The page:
Women’s Basketball, Polk Ready to Kickoff New Season

Jason Campos

The women’s basketball team kicks off the 2001-02 season at the second annual Tipoff Tournament on Friday November 16. In an interview, Coach Shawn Polk talked about her team and her time here at UMass Boston.

“I think we had a successful season [last year], in comparison to the two years previous,” said Polk. “We surprised ourselves a little bit in what we could do and who we could compete with.”

Nevertheless, last year was a growing experience and the team benefited from the difficulties that it faced. With confidence and some key players returning, Polk sees the team taking on new goals this season and producing some victories.

“Right now it’s just a matter of being in position and being able to capitalize on some things that we didn’t do last year because of the lack of experience. The team was young, but now I have some union and I have great retention. It helps.”

On the court, Polk will be looking toward her juniors and seniors to really step up. The team will look to feature a strong post game.

“We have two of the stronger post players in the conference. They’re a dominant force. With the addition of our guards, it’s going to be even better.”

In terms of the Little East Conference and where the Beacons rank with other conference members, Polk was candid, yet confident, in her assessment.

“If we’re at the top of our game this year, which I’m anticipating that we will be, we could fall right in the middle of the pack. Hopefully in the top six. I would definitely like to be higher. My expectations are extremely high, but I’m not going to be unrealistic, because we’re playing in a very difficult conference but the good thing about it is it’s wide open.”

When it comes to playing outside the conference, Polk looks for a balance of good competition and games that the team has a good shot of winning. She has some influence in the outer conference scheduling, in regard of which teams she wants to play and those she does not.

As is the case on every team, leadership on the part of some players plays a significant role. Polk sees leadership coming from more than just one or two players.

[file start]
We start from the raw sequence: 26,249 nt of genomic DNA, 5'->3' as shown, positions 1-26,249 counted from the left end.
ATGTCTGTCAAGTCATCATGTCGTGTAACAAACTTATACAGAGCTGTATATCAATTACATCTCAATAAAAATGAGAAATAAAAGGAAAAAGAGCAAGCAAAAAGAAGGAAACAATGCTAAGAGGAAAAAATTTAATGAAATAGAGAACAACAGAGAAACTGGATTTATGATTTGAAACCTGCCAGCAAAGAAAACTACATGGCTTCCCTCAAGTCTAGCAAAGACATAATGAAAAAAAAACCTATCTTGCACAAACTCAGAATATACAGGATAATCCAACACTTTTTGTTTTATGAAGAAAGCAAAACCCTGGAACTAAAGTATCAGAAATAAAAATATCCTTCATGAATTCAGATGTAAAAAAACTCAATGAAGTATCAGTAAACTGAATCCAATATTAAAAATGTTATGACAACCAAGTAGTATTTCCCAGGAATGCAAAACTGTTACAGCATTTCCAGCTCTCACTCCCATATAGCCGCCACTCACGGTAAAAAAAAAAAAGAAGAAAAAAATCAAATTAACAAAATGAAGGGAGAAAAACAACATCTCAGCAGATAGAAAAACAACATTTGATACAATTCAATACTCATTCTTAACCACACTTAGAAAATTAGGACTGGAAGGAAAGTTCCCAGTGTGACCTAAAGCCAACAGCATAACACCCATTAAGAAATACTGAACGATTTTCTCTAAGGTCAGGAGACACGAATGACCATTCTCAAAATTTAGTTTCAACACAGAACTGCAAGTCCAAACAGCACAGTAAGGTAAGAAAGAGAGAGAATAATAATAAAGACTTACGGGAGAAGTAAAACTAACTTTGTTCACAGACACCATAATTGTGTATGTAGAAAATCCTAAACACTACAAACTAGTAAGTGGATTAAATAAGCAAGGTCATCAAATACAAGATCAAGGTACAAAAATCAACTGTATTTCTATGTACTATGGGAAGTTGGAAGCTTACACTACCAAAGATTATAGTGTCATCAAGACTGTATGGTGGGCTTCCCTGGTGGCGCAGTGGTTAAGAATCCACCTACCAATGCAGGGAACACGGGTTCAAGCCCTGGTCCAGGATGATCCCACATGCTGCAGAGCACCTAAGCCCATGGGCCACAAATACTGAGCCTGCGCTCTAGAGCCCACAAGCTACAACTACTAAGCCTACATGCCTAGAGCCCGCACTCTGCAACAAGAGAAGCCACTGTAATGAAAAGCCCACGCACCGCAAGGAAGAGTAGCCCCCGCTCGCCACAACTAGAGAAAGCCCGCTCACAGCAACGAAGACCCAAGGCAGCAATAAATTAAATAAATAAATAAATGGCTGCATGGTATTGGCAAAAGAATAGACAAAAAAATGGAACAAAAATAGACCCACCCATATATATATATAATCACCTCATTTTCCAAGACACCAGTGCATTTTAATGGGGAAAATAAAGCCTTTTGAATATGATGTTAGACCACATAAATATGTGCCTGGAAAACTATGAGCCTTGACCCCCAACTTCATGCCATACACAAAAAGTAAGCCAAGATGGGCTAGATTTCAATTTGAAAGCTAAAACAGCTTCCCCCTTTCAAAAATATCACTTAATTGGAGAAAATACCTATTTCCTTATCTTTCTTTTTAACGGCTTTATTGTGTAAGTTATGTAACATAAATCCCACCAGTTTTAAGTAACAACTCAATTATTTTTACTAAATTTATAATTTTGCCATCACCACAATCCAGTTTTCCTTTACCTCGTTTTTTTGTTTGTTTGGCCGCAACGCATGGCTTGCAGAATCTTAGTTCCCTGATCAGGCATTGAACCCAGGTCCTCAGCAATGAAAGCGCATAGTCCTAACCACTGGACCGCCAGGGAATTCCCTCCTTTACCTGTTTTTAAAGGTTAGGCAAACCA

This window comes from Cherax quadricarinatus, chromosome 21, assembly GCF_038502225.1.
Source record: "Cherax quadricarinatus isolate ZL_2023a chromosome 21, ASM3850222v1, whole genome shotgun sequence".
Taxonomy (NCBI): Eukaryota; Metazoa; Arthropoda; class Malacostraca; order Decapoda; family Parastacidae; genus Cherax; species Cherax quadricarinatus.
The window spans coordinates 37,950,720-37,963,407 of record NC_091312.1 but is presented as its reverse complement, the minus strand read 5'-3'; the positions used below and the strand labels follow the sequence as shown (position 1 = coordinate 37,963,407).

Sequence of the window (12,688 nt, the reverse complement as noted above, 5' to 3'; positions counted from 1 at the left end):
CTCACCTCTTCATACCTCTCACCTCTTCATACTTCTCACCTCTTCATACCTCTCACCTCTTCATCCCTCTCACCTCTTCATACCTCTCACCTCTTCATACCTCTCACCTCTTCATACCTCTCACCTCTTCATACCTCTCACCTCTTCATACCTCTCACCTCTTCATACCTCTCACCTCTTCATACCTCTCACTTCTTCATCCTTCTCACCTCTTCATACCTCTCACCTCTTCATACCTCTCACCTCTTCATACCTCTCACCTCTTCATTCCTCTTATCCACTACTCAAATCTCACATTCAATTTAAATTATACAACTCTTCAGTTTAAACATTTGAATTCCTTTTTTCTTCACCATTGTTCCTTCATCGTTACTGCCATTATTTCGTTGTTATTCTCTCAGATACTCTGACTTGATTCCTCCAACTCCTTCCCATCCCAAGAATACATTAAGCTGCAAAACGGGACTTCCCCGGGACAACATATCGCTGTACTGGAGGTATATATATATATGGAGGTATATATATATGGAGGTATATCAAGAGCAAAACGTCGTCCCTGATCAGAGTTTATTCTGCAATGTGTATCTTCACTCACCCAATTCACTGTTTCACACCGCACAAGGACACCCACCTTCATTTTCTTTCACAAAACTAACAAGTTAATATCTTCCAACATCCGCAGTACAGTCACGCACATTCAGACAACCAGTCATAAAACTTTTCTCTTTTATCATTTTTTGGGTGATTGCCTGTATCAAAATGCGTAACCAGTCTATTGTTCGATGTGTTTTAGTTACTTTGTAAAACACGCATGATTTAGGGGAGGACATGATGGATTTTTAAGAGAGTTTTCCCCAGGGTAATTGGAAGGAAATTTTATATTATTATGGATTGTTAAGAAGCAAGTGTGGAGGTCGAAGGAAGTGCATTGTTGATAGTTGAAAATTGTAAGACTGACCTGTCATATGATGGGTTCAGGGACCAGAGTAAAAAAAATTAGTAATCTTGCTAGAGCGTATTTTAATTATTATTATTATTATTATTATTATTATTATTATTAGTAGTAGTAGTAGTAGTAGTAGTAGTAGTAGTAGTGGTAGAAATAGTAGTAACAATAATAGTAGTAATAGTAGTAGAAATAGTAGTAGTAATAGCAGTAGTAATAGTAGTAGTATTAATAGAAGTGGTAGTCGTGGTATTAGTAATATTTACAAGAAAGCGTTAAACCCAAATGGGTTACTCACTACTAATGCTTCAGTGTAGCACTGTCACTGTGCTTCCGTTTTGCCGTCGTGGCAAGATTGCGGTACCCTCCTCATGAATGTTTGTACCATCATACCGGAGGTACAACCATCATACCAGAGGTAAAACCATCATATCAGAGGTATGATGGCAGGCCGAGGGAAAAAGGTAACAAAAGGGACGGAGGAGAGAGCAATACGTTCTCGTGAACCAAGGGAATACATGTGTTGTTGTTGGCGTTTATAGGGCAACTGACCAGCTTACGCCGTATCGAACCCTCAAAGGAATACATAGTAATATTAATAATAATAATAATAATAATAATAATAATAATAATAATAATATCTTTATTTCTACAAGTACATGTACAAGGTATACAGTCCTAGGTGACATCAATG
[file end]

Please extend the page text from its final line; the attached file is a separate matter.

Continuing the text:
“Normally you can pick and designate one person to be a leader. With the group that I have, they’ve all come in at the same time and I designate them as leaders in specific areas, because some players have strengths in certain areas, while they might have weaknesses in others. On court leadership, I’m definitely looking to my two centers, Jamila Gales and Andrea Gilpin, and also one of my guards, Felicia Haynes, who has a lot of basketball experience and she is a very smart player. And then there’s Kristen Bowes, who is another one of my ‘dawgs,’ as I call them. She goes after the rest of them.”

“They all know what I expect in leadership and sometimes it comes down to whether they’re willing to assume the role, because it is a lot to carry. But I’m looking to that group to be leaders, especially since we’re bringing in five new players.”

The team is made up of players that work. Since UMass Boston is a commuter school, the players try to find work study jobs on campus to eliminate travel time to and from the classroom. Polk knows it’s not easy balancing a full time class schedule, a job, and playing a sport.

“We try to be conducive in letting the players do everything that they want to do. That’s why you have to be somewhat lenient, especially practices, although they are mandatory.”

Polk coached at Roxbury Community College for a couple seasons and also at the YMCA on Huntington Avenue in Boston. She has experience with the AAU and working at various camps. Coaching has turned out to be a wonderful experience for her.

“I never thought that I really wanted to coach. I starting coaching the guys (at the YMCA) and I really loved it. It’s different, coaching grass roots versus college. The logistics are really different.”

Polk sees herself moving into the administrative side of college athletics down the line but for now, she’s enjoying herself immensely.

“I can’t replace my time here and the administrative responsibilities that I have give me a lot experience. Charlie Titus, the athletic director, and Pam Samuleson, the assistant athletic director, try to give me opportunities so I can learn a lot, so I can take what I learn here to the next level.”